March 13, 2014Posted: March 13, 2014
I’m starting this blog so that throughout my HSCT treatment I can share my experiences and help others learn about this treatment option for themselves and their loved ones. Two days ago my family started fundraising. I have been overwhelmed by everyone’s love, generous support, and fundraising suggestions. I am so grateful for the prayers, encouraging words, and donations! I’m really feeling the love. Thank you.
Photo is the storm before the calm : )
Unnecessary details about me:
I’m 58 and was diagnosed with Primary Progressive Multiple Sclerosis in 2008.
I live in Maryland with my husband, Fred. We have 3 children. Jonathan is 30, Dana is 27, and Adam is 23. Dana and Gregory (also 27) married in October.
At first, PPMS was just a diagnosis. I had numbness in my feet for many years. I got concerned when the numbness starting climbing up my legs. I had lots of MRI’s – lumbar, thoracic, cervical, brain- blood work and a spinal tap. I’m sure there were more tests that I don’t recall.
How do I deal with having a disease with no treatment and no cure?
Adam, my youngest child, was a senior in high school and was just chosen to be Thernadier in his high school’s performance of Les Mis. I was asked to take charge of organizing the other parents to supply food and drinks for the cast and crew for the rehearsals. I remember thinking it was probably a great idea to help distract me from my recent diagnosis. Dana was still in college at UD and Jonathan had graduated from UD.
Back in 2008, I was a happy gym rat. I loved the gym, Severna Park Raquetball and Fitness Club, and my friends at the gym. I enjoyed spinning, weight training, yoga and pilates. My husband, Fred, was also a regular at the gym.
Slowly my walking and balance deteriorated and I was easily fatigued. I had a difficult time spinning and usually could not make it through an entire class. I was fatigued from the stairs before the class ever started. I got a medical leave of absence from the gym and started to go to physical therapy to try to improve my muscle imbalances. My walking difficulties continued, and I started to get severe muscle spasms in my calves.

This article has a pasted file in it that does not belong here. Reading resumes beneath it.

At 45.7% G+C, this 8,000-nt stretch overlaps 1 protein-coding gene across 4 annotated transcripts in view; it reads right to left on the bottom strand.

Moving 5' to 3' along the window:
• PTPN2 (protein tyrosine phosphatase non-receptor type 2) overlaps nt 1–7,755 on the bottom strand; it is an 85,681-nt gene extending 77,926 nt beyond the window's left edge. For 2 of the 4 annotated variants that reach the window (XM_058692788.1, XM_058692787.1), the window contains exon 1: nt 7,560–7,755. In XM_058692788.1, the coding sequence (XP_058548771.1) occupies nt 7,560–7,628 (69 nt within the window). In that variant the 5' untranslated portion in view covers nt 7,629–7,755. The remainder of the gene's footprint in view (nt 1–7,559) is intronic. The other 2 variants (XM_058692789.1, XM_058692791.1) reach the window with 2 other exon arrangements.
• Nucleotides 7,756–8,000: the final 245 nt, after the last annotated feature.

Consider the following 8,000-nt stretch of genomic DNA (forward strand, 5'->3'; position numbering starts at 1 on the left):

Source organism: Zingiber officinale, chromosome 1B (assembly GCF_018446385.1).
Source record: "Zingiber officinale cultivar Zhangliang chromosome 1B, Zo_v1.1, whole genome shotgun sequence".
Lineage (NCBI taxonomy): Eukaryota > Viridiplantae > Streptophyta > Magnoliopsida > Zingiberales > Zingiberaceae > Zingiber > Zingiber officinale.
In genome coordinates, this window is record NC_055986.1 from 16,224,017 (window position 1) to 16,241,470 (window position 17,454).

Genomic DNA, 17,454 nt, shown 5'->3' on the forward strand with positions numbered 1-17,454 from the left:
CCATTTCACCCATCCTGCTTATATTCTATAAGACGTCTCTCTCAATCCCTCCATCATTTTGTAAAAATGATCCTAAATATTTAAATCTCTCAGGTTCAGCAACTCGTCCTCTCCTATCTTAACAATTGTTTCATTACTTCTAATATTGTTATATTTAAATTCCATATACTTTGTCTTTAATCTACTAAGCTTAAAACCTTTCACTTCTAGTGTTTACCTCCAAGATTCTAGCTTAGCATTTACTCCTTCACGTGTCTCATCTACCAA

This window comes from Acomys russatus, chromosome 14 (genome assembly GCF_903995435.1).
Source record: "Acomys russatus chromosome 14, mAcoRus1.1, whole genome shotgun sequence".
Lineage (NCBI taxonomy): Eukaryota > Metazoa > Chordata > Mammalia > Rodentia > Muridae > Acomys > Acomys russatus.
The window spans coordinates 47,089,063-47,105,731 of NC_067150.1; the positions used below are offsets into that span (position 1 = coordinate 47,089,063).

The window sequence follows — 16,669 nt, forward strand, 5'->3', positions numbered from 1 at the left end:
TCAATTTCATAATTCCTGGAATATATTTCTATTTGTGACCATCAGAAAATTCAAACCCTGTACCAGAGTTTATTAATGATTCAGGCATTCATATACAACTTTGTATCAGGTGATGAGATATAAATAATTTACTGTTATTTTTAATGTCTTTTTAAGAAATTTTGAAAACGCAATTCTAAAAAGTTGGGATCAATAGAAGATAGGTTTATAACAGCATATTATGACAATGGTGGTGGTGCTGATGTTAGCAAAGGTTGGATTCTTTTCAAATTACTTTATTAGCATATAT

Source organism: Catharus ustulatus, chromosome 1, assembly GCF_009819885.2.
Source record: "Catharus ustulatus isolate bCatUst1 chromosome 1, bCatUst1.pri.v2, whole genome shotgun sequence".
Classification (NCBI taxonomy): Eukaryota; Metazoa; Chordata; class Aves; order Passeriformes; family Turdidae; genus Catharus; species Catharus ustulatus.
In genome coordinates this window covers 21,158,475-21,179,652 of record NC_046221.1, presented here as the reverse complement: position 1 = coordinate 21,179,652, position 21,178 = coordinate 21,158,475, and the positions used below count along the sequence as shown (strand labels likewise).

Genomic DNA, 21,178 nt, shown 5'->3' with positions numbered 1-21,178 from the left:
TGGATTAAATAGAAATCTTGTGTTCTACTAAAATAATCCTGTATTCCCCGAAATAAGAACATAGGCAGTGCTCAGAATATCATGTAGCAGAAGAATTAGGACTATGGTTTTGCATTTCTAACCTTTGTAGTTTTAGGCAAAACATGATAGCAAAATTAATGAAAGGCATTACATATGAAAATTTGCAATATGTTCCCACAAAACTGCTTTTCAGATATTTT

I told family and close friends that I had Primary Progressive MS. It was no secret if you saw me. I walked like I had enjoyed a few glasses of wine. But, people who saw me would always say, “You look great.” I felt pretty good too. My husband and I traveled to Israel in 2010. We traveled to China in 2011. My husband held my arm the whole time. He said, “No one knows you have MS. They just think we’re in love.”
January 2012, I tripped in my house. We had a house full of guests. I dislocated my right shoulder and I was in extreme pain. My fingers and hand were numb. The ER doctor tried a few times to relocate my shoulder, but was not successful because my muscles were in a spasm. We had to wait for the orthopedist on call to come to my rescue. He was in a great mood because he came directly from a winning Ravens game. He was able to relocate the shoulder, but the numbness continued. Usually, as soon as a shoulder is relocated, the numbness subsides. However, if you have MS, your nerves are easier to damage. My neurologist put me on gabapentin – which I did not like. It made me feel tipsy and drowsy all day long. I had hand therapy for a year and a half. My hand functions now, but my fine motor skills and strength are still not what they used to be.
Now, my favorite part of the day is first thing in the morning when I get up. I think about all the things I want to accomplish during the day. I stretch, check emails and Facebook, and think about what I want to accomplish during the day. It’s not until I actually get out of bed and start walking like a wobbly toddler that I realize I probably wont accomplish everything on my list.
I have been very blessed to learn about HSCT thanks to the magic of Facebook. I had never met another person with PPMS, now I’m able to connect with people who deal with my same daily struggle. I have been able to follow several other MS patients on their journeys before and after their HSCT in Moscow. I have been encouraged by the increased quality of life other PPMSers experience after treatment. Most have improvements in walking, strength and balance. After learning about the 70 – 80% success rates of halting PPMS progression, I contacted Dr. Fedorenko in Moscow. I had not heard about HSCT until mid January. I did not know it had been used as a treatment for cancer since the 1960’s and for past 15 years for MS.
Please share my blog with family and friends in case they know someone who might benefit from this treatment. Thank you again.